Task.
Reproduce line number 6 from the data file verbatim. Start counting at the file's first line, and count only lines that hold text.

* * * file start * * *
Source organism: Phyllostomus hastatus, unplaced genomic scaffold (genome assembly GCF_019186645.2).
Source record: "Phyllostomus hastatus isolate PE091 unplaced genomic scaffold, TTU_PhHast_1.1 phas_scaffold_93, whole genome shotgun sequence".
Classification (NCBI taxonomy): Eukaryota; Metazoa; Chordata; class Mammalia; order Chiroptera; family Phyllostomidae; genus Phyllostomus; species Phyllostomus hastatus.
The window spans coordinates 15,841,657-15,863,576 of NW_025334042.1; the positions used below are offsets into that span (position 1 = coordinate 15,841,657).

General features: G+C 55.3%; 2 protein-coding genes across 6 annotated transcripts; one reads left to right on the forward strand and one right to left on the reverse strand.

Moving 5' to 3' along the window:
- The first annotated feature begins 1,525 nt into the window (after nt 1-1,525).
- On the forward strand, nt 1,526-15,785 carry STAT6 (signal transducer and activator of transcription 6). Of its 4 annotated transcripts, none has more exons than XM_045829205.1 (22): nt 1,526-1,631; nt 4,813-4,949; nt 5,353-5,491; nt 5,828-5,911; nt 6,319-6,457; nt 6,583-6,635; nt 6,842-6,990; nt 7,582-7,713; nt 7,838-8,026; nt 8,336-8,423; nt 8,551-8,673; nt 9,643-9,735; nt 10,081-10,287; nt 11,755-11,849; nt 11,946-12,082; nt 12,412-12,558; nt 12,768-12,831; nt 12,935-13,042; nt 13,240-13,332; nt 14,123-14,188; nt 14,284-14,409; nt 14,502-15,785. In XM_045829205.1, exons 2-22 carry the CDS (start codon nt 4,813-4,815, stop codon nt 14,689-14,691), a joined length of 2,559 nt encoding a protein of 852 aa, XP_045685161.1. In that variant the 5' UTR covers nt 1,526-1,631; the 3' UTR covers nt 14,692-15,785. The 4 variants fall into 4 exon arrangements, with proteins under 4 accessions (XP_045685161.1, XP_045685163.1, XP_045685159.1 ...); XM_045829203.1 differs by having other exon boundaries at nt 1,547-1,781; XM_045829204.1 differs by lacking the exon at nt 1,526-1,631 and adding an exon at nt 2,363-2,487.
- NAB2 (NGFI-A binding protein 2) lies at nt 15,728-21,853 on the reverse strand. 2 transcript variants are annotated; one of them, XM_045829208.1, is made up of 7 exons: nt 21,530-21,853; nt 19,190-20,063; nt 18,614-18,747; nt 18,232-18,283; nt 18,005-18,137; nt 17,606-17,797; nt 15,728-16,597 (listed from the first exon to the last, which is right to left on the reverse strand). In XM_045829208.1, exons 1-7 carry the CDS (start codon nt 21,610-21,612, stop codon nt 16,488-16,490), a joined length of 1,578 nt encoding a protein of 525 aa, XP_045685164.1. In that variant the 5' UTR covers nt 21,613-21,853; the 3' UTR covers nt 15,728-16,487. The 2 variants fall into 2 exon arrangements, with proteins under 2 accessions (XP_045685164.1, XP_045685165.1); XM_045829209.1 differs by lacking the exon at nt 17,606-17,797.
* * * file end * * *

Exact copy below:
Moving 5' to 3' along the window: